[Sca-cooks] Happy Shrove/Fat Tuesday, or whatever you call it...

Phil Troy / G. Tacitus Adamantius adamantius1 at verizon.net
Tue Feb 24 06:00:30 PST 2009

Hullo, the list!

Okay, so the deal is that for those who pay attention to this stuff on  
any of several levels, tomorrow is Ash Wednesday, and the beginning of  
Lent. A common practice in many cultures who practice some form of  
Lenten observance (I'm not sure one celebrates Lent, but whatever  
floats your boat, I guess) is some form of fat consumption in  
recognition of the leaner weeks to come, hence Carnivale, Fat Tuesday,  
etc. It's probably all pre-Christian anyway, just a little metabolic  
kick to help see people through the last of winter, whatever the  
stated rationale may be.

I'd love to be able to regale you all with tales of my auld mother's  
lovely Shrove Tuesday pancakes, slathered with butter and sugar, and a  
sprinkle of lemon juice, but the truth is I was more likely to be told  
horror tales of artery-clogging saturated fat, and let's just say the  
warm family moments over a nice bowl of shredded wheat or Grape Nuts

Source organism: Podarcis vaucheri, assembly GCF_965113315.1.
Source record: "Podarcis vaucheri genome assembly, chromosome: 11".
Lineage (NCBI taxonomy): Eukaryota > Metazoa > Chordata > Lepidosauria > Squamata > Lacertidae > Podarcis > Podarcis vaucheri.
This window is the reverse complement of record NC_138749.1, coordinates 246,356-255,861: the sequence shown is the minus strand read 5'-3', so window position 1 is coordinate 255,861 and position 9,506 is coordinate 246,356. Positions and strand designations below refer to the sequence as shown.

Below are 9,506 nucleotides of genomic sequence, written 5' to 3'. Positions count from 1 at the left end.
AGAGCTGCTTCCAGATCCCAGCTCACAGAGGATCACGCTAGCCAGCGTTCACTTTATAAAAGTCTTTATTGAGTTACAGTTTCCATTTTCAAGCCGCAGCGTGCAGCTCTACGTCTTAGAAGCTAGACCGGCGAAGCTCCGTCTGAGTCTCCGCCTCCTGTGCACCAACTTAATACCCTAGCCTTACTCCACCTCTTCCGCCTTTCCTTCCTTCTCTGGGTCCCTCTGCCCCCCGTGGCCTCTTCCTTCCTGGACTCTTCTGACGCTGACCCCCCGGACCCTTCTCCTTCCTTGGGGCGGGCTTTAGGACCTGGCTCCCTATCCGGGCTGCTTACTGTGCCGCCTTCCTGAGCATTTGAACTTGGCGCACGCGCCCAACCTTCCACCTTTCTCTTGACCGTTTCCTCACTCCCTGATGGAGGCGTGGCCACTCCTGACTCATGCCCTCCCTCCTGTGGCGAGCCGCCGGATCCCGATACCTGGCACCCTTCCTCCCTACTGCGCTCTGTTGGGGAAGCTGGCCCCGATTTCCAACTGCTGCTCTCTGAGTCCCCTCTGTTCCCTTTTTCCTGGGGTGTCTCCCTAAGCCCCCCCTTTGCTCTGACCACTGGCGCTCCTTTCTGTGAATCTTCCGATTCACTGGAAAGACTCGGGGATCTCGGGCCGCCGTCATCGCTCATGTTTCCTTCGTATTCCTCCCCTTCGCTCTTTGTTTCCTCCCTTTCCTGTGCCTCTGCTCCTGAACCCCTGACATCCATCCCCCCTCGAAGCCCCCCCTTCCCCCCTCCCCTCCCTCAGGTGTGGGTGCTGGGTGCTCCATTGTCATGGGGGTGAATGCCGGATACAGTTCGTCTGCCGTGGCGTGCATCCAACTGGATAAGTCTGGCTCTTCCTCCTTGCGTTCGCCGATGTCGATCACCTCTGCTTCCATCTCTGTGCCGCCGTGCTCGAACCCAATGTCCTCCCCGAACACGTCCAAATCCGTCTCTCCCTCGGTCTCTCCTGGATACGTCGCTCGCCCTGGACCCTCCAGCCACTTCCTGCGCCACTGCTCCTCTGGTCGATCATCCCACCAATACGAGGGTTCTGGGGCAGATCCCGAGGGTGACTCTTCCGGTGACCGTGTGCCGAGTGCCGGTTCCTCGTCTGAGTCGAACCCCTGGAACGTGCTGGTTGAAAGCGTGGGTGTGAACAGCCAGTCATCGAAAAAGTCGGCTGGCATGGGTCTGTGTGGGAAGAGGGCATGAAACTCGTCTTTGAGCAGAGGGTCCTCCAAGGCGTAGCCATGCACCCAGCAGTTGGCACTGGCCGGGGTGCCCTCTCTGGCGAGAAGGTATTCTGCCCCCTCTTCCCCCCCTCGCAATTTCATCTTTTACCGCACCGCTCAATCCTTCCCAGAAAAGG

with 2% milk just don't have quite the same emotional impact, I suspect.

So, is anybody actually sitting down to Shrove Tuesday pancakes (which  
are basically crepes, in substance), or beignets, or some other fried  
food in honor of the unsaturated weeks to come? Or for some other  

I've got some Italian sourdough bread and a couple of eggs frying in  
real olive oil as we speak... I thought the fried bread in lieu of  
toast would count.

Later on today I'm going to see how much canned tuna, which is on sale  
at one of the local supermarkets (a 10 for 10 ExtravaCANza -- those  
guys crack me up, they're such cards), will fit in my bike baskets.  
I'm figuring two cases. It has been specifically requested as a  
donation by the local food pantry, whose existence I only cheerfully  
discovered this weekend. Which is a lot better than not discovering  
it, or cheerlessly discovering it, I suspect.


"Most men worry about their own bellies, and other people's souls,  
when we all ought to worry about our own souls, and other people's  
			-- Rabbi Israel Salanter

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